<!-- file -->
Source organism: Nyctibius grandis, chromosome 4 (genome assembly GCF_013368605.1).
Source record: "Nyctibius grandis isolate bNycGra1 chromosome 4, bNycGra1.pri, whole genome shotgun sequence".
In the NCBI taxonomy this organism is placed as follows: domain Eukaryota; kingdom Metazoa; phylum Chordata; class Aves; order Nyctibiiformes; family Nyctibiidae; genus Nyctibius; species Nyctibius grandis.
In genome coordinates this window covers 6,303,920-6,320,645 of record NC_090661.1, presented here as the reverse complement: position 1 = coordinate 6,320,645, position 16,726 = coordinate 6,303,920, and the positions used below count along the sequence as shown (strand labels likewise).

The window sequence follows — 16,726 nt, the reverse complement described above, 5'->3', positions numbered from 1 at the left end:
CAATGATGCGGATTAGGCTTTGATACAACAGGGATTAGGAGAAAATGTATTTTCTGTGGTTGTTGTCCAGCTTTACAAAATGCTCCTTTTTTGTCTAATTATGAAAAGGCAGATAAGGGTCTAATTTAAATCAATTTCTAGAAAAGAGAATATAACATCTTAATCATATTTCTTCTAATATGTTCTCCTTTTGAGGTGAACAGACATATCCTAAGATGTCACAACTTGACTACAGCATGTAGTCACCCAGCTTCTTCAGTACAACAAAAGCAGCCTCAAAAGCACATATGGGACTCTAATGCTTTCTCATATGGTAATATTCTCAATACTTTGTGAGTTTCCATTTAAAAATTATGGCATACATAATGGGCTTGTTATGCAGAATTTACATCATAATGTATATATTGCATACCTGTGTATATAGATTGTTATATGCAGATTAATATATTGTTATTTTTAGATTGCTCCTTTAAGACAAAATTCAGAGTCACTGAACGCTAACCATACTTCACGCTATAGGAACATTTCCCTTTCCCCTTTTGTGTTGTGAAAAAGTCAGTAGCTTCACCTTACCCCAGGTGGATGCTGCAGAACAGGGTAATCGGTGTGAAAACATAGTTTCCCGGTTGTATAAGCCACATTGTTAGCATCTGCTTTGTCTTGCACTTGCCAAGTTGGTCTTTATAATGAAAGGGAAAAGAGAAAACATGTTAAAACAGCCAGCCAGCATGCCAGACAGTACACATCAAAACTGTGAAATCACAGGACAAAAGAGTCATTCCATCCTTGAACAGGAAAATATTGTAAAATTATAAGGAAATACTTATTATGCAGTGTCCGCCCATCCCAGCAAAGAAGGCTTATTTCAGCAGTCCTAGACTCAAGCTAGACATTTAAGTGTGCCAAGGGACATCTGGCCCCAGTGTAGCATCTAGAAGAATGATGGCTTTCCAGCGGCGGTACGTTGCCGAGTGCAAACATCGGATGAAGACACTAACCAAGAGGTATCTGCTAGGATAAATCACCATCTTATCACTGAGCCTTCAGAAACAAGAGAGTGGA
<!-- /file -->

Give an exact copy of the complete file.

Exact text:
Source organism: Nyctibius grandis, chromosome 4 (genome assembly GCF_013368605.1).
Source record: "Nyctibius grandis isolate bNycGra1 chromosome 4, bNycGra1.pri, whole genome shotgun sequence".
In the NCBI taxonomy this organism is placed as follows: domain Eukaryota; kingdom Metazoa; phylum Chordata; class Aves; order Nyctibiiformes; family Nyctibiidae; genus Nyctibius; species Nyctibius grandis.
In genome coordinates this window covers 6,303,920-6,320,645 of record NC_090661.1, presented here as the reverse complement: position 1 = coordinate 6,320,645, position 16,726 = coordinate 6,303,920, and the positions used below count along the sequence as shown (strand labels likewise).

The window sequence follows — 16,726 nt, the reverse complement described above, 5'->3', positions numbered from 1 at the left end:
CAATGATGCGGATTAGGCTTTGATACAACAGGGATTAGGAGAAAATGTATTTTCTGTGGTTGTTGTCCAGCTTTACAAAATGCTCCTTTTTTGTCTAATTATGAAAAGGCAGATAAGGGTCTAATTTAAATCAATTTCTAGAAAAGAGAATATAACATCTTAATCATATTTCTTCTAATATGTTCTCCTTTTGAGGTGAACAGACATATCCTAAGATGTCACAACTTGACTACAGCATGTAGTCACCCAGCTTCTTCAGTACAACAAAAGCAGCCTCAAAAGCACATATGGGACTCTAATGCTTTCTCATATGGTAATATTCTCAATACTTTGTGAGTTTCCATTTAAAAATTATGGCATACATAATGGGCTTGTTATGCAGAATTTACATCATAATGTATATATTGCATACCTGTGTATATAGATTGTTATATGCAGATTAATATATTGTTATTTTTAGATTGCTCCTTTAAGACAAAATTCAGAGTCACTGAACGCTAACCATACTTCACGCTATAGGAACATTTCCCTTTCCCCTTTTGTGTTGTGAAAAAGTCAGTAGCTTCACCTTACCCCAGGTGGATGCTGCAGAACAGGGTAATCGGTGTGAAAACATAGTTTCCCGGTTGTATAAGCCACATTGTTAGCATCTGCTTTGTCTTGCACTTGCCAAGTTGGTCTTTATAATGAAAGGGAAAAGAGAAAACATGTTAAAACAGCCAGCCAGCATGCCAGACAGTACACATCAAAACTGTGAAATCACAGGACAAAAGAGTCATTCCATCCTTGAACAGGAAAATATTGTAAAATTATAAGGAAATACTTATTATGCAGTGTCCGCCCATCCCAGCAAAGAAGGCTTATTTCAGCAGTCCTAGACTCAAGCTAGACATTTAAGTGTGCCAAGGGACATCTGGCCCCAGTGTAGCATCTAGAAGAATGATGGCTTTCCAGCGGCGGTACGTTGCCGAGTGCAAACATCGGATGAAGACACTAACCAAGAGGTATCTGCTAGGATAAATCACCATCTTATCACTGAGCCTTCAGAAACAAGAGAGTGGA